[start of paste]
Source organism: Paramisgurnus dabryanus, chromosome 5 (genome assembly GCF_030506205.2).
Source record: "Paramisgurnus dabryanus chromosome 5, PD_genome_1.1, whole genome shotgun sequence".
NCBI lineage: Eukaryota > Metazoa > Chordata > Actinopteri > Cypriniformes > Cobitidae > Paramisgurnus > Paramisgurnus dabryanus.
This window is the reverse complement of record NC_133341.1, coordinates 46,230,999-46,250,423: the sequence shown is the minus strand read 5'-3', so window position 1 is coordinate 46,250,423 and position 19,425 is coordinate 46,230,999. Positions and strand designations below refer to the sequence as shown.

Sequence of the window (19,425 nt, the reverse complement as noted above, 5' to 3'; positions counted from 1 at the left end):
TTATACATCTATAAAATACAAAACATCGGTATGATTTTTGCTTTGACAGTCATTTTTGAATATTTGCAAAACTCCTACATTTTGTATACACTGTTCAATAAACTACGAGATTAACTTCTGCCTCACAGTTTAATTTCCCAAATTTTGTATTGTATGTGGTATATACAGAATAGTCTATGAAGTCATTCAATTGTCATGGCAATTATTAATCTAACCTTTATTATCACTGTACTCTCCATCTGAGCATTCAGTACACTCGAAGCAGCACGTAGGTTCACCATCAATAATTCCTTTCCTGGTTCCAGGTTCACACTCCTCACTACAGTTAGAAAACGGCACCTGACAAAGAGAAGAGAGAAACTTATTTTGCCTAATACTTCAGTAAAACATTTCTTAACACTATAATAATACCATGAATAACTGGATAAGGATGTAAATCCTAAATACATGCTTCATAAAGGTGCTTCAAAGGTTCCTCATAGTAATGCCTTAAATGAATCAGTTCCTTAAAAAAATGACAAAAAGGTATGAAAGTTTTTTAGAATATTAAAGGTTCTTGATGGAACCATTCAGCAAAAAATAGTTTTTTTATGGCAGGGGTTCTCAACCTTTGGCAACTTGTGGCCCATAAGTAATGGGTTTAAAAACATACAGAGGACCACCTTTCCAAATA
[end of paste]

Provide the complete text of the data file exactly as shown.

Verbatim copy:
Source organism: Paramisgurnus dabryanus, chromosome 5 (genome assembly GCF_030506205.2).
Source record: "Paramisgurnus dabryanus chromosome 5, PD_genome_1.1, whole genome shotgun sequence".
NCBI lineage: Eukaryota > Metazoa > Chordata > Actinopteri > Cypriniformes > Cobitidae > Paramisgurnus > Paramisgurnus dabryanus.
This window is the reverse complement of record NC_133341.1, coordinates 46,230,999-46,250,423: the sequence shown is the minus strand read 5'-3', so window position 1 is coordinate 46,250,423 and position 19,425 is coordinate 46,230,999. Positions and strand designations below refer to the sequence as shown.

Sequence of the window (19,425 nt, the reverse complement as noted above, 5' to 3'; positions counted from 1 at the left end):
TTATACATCTATAAAATACAAAACATCGGTATGATTTTTGCTTTGACAGTCATTTTTGAATATTTGCAAAACTCCTACATTTTGTATACACTGTTCAATAAACTACGAGATTAACTTCTGCCTCACAGTTTAATTTCCCAAATTTTGTATTGTATGTGGTATATACAGAATAGTCTATGAAGTCATTCAATTGTCATGGCAATTATTAATCTAACCTTTATTATCACTGTACTCTCCATCTGAGCATTCAGTACACTCGAAGCAGCACGTAGGTTCACCATCAATAATTCCTTTCCTGGTTCCAGGTTCACACTCCTCACTACAGTTAGAAAACGGCACCTGACAAAGAGAAGAGAGAAACTTATTTTGCCTAATACTTCAGTAAAACATTTCTTAACACTATAATAATACCATGAATAACTGGATAAGGATGTAAATCCTAAATACATGCTTCATAAAGGTGCTTCAAAGGTTCCTCATAGTAATGCCTTAAATGAATCAGTTCCTTAAAAAAATGACAAAAAGGTATGAAAGTTTTTTAGAATATTAAAGGTTCTTGATGGAACCATTCAGCAAAAAATAGTTTTTTTATGGCAGGGGTTCTCAACCTTTGGCAACTTGTGGCCCATAAGTAATGGGTTTAAAAACATACAGAGGACCACCTTTCCAAATA